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Are we treating soil like dirt?

Australia historically has very infertile and fragile soil compared to other parts of the world but rather than fall into crisis mode, some are encouraging us to see the opportunities this presents to improve the earth on which we feed our future generations.

It’s a discussion Dr Michael Crawford, CEO of Australia’s Soil CRC will facilitate at evokeAG. 2020, the Asia Pacific’s largest agrifood tech event.

It’s not uncommon to see a farmer grab a handful of dirt and smell it. Healthy soil smells good. But why? That’s exactly what Australia’s leading soil scientists and experts are discovering through the development of an eNose. The eNose will “smell” the soil (via gas sensors) and then translate this gas fingerprint into microbial health metrics. It’s just one of the many projects undertaken by Dr Crawford’s team at the Soil CRC.

“There’s very few rapid, cost-effective, and reasonably accurate in-field tests available to access and monitor the health of soil and microbial opportunities. The eNose means that farmers will have a tool which can sniff, interpret and analyse their soil health so they have a benchmark for making improvements,” said Dr Crawford.

It’s these advances in real-time, in-field soil technology which Dr Crawford insists will encourage more farmers to monitor the health of their soil.

“At the moment, some farmers send a soil sample away for a test once before a new cropping cycle and this process is a bit tedious and also doesn’t provide you with instant results. The other issue with this is that your paddock’s soil condition can change three or four times in that same cropping cycle but you are still working off the initial test. The latest technology helps to address this issue and has come a long way but there is still a way to go.”

Dr Crawford says that despite the drought, farmers are more open and receptive to conversations about soil health and its importance.

“It’s hard to focus on strategies to improve the health of your soil when you are in the middle of a drought. There are other, more immediate impacts which take your attention away. However, drought is a good time to start thinking about your soil health and getting some advice because we know that caring for your soil leads to better water holding capacity, it stimulates the soil biology making nutrients more readily available, it makes it easier for roots to penetrate and it improves the fertility,” said Dr Crawford.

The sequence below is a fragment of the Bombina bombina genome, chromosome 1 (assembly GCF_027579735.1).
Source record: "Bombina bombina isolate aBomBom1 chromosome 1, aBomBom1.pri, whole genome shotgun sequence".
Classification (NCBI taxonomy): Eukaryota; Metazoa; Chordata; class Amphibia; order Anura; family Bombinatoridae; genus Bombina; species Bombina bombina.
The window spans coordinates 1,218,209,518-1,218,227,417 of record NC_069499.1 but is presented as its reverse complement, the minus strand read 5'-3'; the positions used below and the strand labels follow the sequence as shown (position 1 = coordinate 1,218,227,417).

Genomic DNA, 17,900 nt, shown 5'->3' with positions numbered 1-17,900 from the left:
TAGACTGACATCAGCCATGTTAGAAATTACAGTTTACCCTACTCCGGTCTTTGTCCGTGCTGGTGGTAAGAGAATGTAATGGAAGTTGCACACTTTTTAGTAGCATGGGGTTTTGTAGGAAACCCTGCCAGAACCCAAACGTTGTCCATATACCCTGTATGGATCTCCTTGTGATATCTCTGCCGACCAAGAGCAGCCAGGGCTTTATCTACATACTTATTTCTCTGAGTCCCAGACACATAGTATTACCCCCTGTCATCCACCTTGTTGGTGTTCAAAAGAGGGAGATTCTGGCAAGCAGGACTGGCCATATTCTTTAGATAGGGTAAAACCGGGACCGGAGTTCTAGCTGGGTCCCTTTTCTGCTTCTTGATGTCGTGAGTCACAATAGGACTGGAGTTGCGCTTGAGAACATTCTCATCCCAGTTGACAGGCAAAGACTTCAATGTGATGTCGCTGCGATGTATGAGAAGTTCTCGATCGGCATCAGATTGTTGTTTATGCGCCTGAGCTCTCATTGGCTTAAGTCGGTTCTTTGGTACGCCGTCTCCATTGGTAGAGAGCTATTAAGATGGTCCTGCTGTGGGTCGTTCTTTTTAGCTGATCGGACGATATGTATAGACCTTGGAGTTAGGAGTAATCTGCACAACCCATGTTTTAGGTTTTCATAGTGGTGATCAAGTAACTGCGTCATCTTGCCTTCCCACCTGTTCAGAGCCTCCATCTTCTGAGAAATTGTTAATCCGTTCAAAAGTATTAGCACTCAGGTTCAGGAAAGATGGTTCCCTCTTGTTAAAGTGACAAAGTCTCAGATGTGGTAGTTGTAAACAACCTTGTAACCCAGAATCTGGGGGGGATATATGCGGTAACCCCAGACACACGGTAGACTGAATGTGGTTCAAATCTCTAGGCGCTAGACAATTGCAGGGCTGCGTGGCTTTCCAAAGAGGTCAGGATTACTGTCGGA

Michael Gooden, Regional Agriculture Landcare Facilitator at the Riverina Local Land Services and evokeAG. 2019 delegate said a major focus for their region is encouraging farmers to increase their ground cover.

“We are aiming to get our farmers who participate in our projects to have a minimum ground cover benchmark, this changes depending on land class and location. It acts like mulch for the soil, it helps protect the soil from wind, rain and temperature extremes and it is also an important food source for soil organisms,” said Mr Gooden.

Going forward, Dr Crawford says he wants farmers who look after their soil to be financially rewarded through interest rate reductions, reduced insurance premiums or increased real estate values. The Soil CRC are currently working with banks, valuers and farmers to determine what the incentives will be and how good soil management will be best measured.

At evokeAG. 2020, Dr Crawford will lead a discussion called ‘Are we treating soil like dirt?’. The panel will delve into the benefits of adopting a soil management plan as well as the latest innovative technologies to help farmers improve the condition of their soil. Dr Crawford has one message which he wants to leave with the 1,300 delegates at the Royal Exhibition Building in February.

“To grow a good crop or pasture, you need healthy soil. We hope to shed light on some of the latest tools and technologies to monitor and measure soil health and performance. We need farmers to take measurements in real time and make decisions, such as fertilizer application, based off the data presented to them.”

Check out the full evokeAG. 2020 program.

evokeAG. 2020 took place in Melbourne at the iconic Royal Exhibition Building on 18-19 February 2020. Contribute to the food, farm and future conversations by using our #evokeAG hashtag and follow evokeAG. on Facebook, Twitter, LinkedIn and Instagram.

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